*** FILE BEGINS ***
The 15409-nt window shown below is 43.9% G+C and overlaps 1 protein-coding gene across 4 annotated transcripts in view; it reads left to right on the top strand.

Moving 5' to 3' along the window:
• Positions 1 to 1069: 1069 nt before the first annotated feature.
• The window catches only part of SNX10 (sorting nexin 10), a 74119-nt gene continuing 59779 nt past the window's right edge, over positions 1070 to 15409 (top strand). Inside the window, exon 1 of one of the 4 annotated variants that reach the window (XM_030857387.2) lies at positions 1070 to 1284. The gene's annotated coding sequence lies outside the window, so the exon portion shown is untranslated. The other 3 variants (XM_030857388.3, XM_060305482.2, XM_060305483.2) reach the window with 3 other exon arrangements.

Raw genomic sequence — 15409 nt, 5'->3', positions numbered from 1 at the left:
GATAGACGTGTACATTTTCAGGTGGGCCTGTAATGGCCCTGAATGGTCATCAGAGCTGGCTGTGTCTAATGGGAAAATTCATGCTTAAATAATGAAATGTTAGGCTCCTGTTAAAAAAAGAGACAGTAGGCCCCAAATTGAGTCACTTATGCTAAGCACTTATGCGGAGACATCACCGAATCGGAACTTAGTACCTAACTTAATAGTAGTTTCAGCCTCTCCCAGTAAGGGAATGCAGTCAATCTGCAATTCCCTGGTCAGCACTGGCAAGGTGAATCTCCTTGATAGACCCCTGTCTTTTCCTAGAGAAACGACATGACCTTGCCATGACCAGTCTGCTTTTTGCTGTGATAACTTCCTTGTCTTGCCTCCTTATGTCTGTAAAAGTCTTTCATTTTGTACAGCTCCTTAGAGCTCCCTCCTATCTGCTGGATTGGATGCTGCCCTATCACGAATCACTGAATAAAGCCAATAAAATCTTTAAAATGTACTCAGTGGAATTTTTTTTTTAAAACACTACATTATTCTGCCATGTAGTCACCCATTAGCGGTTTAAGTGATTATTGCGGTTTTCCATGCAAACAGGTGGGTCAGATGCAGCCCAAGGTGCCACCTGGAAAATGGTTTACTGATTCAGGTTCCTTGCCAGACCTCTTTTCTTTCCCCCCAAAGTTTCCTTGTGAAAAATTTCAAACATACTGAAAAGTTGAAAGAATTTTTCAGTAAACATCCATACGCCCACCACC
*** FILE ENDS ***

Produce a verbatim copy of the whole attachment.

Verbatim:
The 15409-nt window shown below is 43.9% G+C and overlaps 1 protein-coding gene across 4 annotated transcripts in view; it reads left to right on the top strand.

Moving 5' to 3' along the window:
• Positions 1 to 1069: 1069 nt before the first annotated feature.
• The window catches only part of SNX10 (sorting nexin 10), a 74119-nt gene continuing 59779 nt past the window's right edge, over positions 1070 to 15409 (top strand). Inside the window, exon 1 of one of the 4 annotated variants that reach the window (XM_030857387.2) lies at positions 1070 to 1284. The gene's annotated coding sequence lies outside the window, so the exon portion shown is untranslated. The other 3 variants (XM_030857388.3, XM_060305482.2, XM_060305483.2) reach the window with 3 other exon arrangements.

Raw genomic sequence — 15409 nt, 5'->3', positions numbered from 1 at the left:
GATAGACGTGTACATTTTCAGGTGGGCCTGTAATGGCCCTGAATGGTCATCAGAGCTGGCTGTGTCTAATGGGAAAATTCATGCTTAAATAATGAAATGTTAGGCTCCTGTTAAAAAAAGAGACAGTAGGCCCCAAATTGAGTCACTTATGCTAAGCACTTATGCGGAGACATCACCGAATCGGAACTTAGTACCTAACTTAATAGTAGTTTCAGCCTCTCCCAGTAAGGGAATGCAGTCAATCTGCAATTCCCTGGTCAGCACTGGCAAGGTGAATCTCCTTGATAGACCCCTGTCTTTTCCTAGAGAAACGACATGACCTTGCCATGACCAGTCTGCTTTTTGCTGTGATAACTTCCTTGTCTTGCCTCCTTATGTCTGTAAAAGTCTTTCATTTTGTACAGCTCCTTAGAGCTCCCTCCTATCTGCTGGATTGGATGCTGCCCTATCACGAATCACTGAATAAAGCCAATAAAATCTTTAAAATGTACTCAGTGGAATTTTTTTTTTAAAACACTACATTATTCTGCCATGTAGTCACCCATTAGCGGTTTAAGTGATTATTGCGGTTTTCCATGCAAACAGGTGGGTCAGATGCAGCCCAAGGTGCCACCTGGAAAATGGTTTACTGATTCAGGTTCCTTGCCAGACCTCTTTTCTTTCCCCCCAAAGTTTCCTTGTGAAAAATTTCAAACATACTGAAAAGTTGAAAGAATTTTTCAGTAAACATCCATACGCCCACCACC